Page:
Legal sales of tobacco and an approximation of the the amount brought in as personal imports are all tobacco control has to go on - and they always deny and ridicule the amounts smuggled into the country, so they appear to be doing a spiffingly good job. That's fine because the numbers do hold up in various ivory towers. Less tobacco duty, less VAT, less profit for wholesalers, retailers and - very unfortunately - for tobacco growers.

Looking at tobacco production in 2015 for the big producers I see it's a mixed bag with the USA and India both showing lower production figures as well as lots of unsold produce. China was down, but that was weather related and Indonesia is down. Argentina saw increased production as did Brazil and Zambia while closer to home Turkey, Greece, Macedonia and Bulgaria all saw increased production and sales (01).

It's been a tough year for peasant farmers in India where prices were very low for all grades. Tobacco controllers claim they can simply switch crops, as if all soil is equally fertile - or that alternative crops are even remotely as profitable. That's not the case as this article points out (02). As well as highlighting the plight of farmers it mentions that 45 million people in India depend on the crop in some way and the number of tobacco farmers who have committed suicide shows it really is a life and death struggle for some.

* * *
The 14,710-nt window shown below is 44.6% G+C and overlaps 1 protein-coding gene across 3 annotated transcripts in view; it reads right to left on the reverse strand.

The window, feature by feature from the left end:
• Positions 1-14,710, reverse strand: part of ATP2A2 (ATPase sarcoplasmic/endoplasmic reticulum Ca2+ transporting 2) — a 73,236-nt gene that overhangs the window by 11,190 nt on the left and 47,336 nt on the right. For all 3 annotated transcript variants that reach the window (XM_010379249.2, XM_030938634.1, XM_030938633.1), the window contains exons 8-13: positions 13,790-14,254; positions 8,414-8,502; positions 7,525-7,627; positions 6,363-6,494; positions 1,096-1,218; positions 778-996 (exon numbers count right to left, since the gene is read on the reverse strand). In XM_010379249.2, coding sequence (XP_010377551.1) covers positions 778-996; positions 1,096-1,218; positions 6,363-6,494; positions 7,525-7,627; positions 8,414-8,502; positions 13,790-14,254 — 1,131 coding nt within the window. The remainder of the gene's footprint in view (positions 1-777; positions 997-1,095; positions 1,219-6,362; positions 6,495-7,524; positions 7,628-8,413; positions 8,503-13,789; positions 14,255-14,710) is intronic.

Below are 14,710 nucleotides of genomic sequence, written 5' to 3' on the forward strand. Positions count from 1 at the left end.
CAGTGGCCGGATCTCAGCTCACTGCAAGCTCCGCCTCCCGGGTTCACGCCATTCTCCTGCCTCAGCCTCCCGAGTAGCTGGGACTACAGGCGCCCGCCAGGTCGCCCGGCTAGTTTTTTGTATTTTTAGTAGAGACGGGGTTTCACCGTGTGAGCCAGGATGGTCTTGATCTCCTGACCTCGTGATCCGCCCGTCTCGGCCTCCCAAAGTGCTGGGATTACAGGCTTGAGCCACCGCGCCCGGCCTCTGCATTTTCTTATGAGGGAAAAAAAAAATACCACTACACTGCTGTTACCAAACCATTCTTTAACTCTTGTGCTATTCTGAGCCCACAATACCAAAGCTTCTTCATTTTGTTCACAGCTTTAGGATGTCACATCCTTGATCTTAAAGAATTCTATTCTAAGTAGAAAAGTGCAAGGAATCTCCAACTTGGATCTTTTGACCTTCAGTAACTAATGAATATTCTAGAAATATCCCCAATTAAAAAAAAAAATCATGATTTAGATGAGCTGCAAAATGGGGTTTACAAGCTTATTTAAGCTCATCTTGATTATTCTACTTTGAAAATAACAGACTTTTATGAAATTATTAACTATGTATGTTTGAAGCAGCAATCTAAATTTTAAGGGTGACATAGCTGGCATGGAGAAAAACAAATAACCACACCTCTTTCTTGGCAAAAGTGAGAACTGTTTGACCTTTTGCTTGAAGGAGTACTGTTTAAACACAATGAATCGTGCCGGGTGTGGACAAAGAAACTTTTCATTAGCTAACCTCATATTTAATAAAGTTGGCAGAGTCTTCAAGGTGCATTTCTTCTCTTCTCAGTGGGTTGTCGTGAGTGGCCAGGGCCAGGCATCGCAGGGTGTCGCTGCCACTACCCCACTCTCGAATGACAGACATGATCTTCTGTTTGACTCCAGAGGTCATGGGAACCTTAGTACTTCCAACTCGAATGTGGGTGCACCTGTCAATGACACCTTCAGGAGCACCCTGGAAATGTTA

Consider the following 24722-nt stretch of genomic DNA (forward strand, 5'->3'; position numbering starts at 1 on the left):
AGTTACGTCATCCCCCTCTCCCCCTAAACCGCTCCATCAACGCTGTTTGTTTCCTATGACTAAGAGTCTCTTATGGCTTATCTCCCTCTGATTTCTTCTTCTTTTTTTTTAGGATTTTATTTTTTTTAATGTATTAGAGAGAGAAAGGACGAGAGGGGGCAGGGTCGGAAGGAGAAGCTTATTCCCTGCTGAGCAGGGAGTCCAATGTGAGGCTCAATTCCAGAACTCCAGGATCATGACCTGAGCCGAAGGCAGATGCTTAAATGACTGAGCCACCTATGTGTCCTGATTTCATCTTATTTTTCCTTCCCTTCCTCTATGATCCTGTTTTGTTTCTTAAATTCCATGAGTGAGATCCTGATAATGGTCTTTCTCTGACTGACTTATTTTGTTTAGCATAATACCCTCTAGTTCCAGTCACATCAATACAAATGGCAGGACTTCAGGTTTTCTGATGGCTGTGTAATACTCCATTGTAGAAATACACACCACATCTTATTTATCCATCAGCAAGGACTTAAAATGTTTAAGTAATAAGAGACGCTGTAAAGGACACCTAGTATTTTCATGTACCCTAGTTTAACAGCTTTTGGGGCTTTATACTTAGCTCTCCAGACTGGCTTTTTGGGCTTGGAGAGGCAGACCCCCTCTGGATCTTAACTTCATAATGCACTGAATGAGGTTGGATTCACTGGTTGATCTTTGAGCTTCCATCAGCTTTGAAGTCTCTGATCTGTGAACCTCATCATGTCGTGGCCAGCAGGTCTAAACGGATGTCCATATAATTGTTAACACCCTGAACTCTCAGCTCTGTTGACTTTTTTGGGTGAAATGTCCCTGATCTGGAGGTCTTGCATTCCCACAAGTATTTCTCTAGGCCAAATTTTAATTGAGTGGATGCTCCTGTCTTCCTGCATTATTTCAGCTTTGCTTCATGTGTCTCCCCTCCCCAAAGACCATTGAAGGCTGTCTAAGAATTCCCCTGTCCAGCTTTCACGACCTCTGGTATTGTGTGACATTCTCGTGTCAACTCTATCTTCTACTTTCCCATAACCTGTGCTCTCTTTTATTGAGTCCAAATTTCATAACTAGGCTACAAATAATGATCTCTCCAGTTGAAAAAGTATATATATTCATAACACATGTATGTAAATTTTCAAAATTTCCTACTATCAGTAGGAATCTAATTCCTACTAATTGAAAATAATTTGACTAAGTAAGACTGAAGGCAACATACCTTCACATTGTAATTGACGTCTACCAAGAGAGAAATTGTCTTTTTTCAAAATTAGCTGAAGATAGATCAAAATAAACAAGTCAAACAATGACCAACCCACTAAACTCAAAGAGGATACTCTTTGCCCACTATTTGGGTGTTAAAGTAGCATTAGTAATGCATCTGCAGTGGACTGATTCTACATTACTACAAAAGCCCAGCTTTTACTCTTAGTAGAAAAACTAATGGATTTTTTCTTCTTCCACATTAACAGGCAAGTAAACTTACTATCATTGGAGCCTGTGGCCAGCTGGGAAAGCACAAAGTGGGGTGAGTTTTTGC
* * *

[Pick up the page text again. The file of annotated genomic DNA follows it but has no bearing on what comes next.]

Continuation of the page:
Last year we saw attacks on and the expulsion of tens of thousands of illegal migrants from Malawi and Zimbabwe from South Africa. There's 50% unemployment in Zimbabwe, so perhaps some of those "returnees" may have taken advantage of their governments' A1 permit that gives very poor people a plot of land for free (03), for whatever reason a lot of people growing tobacco in Zimbabwe are new to the business with tons of tobacco remaining unsold because it's very poor quality.

Malawi, where exports go mainly to Japan, is a slightly different story with a bumper crop and buyers taking advantage of that to pay as little as $1.20 a kilo - and there's still a backlog of unsold stock (04).